Alzheimer's Care, Blog, Elder Law Articles

I feel so guilty that my loved one has been diagnosed with Alzheimer’s Disease! How can I get help with the guilt I feel?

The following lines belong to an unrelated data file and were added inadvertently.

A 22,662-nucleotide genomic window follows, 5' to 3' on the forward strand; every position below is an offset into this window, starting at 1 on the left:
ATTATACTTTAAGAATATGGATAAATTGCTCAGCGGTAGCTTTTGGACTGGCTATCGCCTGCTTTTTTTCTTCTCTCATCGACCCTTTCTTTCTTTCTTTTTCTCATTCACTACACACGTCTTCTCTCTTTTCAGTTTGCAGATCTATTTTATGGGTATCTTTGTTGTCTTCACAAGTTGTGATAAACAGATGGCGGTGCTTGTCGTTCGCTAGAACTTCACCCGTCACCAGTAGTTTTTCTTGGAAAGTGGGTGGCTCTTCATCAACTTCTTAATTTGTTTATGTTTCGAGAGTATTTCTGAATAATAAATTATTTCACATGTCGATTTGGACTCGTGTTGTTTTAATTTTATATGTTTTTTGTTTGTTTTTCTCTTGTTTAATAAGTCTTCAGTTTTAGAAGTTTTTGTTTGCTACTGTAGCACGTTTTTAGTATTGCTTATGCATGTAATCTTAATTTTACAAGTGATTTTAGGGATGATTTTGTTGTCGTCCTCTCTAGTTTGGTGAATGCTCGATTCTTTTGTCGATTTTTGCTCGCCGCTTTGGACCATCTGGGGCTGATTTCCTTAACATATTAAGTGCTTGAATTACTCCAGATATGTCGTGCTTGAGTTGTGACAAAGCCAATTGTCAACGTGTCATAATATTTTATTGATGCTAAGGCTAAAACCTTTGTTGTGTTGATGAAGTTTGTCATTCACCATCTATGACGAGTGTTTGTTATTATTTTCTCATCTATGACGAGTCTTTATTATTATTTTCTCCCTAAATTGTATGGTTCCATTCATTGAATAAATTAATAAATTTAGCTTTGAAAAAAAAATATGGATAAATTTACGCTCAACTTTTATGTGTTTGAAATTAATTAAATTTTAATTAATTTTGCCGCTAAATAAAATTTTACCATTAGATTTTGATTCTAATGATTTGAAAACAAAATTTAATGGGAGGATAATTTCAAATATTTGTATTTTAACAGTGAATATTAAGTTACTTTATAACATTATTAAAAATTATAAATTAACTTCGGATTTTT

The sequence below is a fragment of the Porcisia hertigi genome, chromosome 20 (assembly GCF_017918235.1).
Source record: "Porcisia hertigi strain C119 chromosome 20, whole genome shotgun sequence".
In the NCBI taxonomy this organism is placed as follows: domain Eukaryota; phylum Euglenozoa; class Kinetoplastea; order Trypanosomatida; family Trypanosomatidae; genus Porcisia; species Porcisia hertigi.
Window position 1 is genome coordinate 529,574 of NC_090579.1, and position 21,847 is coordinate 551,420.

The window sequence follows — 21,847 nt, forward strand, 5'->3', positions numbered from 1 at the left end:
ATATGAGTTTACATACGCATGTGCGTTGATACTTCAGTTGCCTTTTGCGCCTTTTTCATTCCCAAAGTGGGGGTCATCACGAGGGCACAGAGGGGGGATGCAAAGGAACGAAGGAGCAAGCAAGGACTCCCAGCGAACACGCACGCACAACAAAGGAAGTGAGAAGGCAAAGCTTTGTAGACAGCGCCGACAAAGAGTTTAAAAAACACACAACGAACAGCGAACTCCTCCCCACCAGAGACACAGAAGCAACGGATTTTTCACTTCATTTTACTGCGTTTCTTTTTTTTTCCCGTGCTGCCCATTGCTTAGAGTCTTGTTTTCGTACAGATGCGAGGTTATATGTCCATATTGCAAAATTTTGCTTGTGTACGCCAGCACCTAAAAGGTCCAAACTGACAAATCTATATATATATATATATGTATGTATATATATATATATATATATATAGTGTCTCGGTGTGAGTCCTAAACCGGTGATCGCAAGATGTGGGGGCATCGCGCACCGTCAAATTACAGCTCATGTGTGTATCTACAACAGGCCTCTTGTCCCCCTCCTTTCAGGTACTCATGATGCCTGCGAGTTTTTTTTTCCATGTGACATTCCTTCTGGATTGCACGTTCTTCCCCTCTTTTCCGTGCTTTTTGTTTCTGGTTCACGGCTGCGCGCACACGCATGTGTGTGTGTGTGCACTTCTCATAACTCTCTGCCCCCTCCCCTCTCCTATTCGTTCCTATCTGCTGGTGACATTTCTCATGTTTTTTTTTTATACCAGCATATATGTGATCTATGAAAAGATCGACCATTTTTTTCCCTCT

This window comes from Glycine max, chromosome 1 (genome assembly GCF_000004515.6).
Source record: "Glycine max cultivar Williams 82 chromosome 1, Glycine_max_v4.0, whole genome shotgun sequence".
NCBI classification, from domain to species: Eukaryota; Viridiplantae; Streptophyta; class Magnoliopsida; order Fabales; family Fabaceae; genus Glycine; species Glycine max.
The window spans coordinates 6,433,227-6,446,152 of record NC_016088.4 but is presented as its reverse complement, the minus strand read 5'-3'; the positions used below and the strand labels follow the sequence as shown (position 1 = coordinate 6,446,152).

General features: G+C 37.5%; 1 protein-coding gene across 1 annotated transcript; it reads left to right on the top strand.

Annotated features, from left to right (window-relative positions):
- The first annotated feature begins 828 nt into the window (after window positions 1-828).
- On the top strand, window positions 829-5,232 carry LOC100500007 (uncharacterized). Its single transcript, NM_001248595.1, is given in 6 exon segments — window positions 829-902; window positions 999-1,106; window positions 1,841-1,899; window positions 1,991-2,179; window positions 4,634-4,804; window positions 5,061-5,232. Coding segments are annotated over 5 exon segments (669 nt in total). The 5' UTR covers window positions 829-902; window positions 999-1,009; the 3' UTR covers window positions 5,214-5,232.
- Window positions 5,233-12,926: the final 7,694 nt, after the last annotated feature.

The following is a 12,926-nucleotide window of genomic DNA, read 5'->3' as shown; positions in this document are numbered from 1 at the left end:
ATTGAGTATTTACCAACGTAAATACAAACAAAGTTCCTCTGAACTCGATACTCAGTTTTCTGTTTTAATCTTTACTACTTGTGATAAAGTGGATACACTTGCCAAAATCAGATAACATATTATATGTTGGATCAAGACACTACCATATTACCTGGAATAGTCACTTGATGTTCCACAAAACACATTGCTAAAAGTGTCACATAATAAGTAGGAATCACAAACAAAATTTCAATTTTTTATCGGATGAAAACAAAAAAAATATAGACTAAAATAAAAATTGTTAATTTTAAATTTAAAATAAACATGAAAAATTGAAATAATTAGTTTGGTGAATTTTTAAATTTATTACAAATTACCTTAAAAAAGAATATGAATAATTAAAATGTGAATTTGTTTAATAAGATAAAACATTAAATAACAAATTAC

First, you must realize what the definition of guilt really is. That helps frame this discussion. Guilt is defined as “being responsible for the commission of an offense; remorseful awareness of having done something wrong; or self-reproach for supposed inadequacy or wrongdoing.” Quite often, we assign guilt when we shouldn’t. If you are feeling guilty while caring for a loved one with Alzheimer’s, you need to “let it go.” In other words, put it into perspective and give yourself a break. Don’t let others who might try to make you feel guilty succeed. Rise above it and take control over how you respond. You can’t control everything you want to but you can control your responses. In brief, that’s life. Guilt can be very destructive and play havoc with your internal mechanisms. This, in turn, can make you less effective in everything else you do. It can be a very harmful cycle — if you let it. Think about what you are doing if you are a caregiver. In brief, it’s this: You’re doing the very best you can. Your best is good enough. Remember, too, that you can always be your loved one’s advocate. If he or she is in a facility such as a nursing home, you (and your loved one) still have a multitude of rights and powers. Educate yourself about them and use them to your advantage. One good suggestion is to record your feelings in a journal. This will make it easier to reflect on what you’re doing over time, and then make adjustments. Most of the time, you will realize you have no reason to feel guilty. You might have siblings, other family members or family friends who try to make you feel guilty. Don’t let them do it. You can’t control what they are doing, but remember: You can control your responses, so be determined that you aren’t going to let them get to you. After all, you are the one who has stepped to the plate and volunteered — possibly even as the primary caregiver. You didn’t ask for your loved one to have Alzheimer’s or any other form of dementia. But you have chosen to help.  That matters. Let go of the guilt. Give yourself a break. Here’s a good saying to remember: GUILT: Give Undeserved Illusions Little Thought. Here is something, however, that you should give a lot of thought to: “The Indispensable Alzheimer’s Resource Kit.” It will help you deal with any feelings of guilt, as well as with dozens of other subtopics.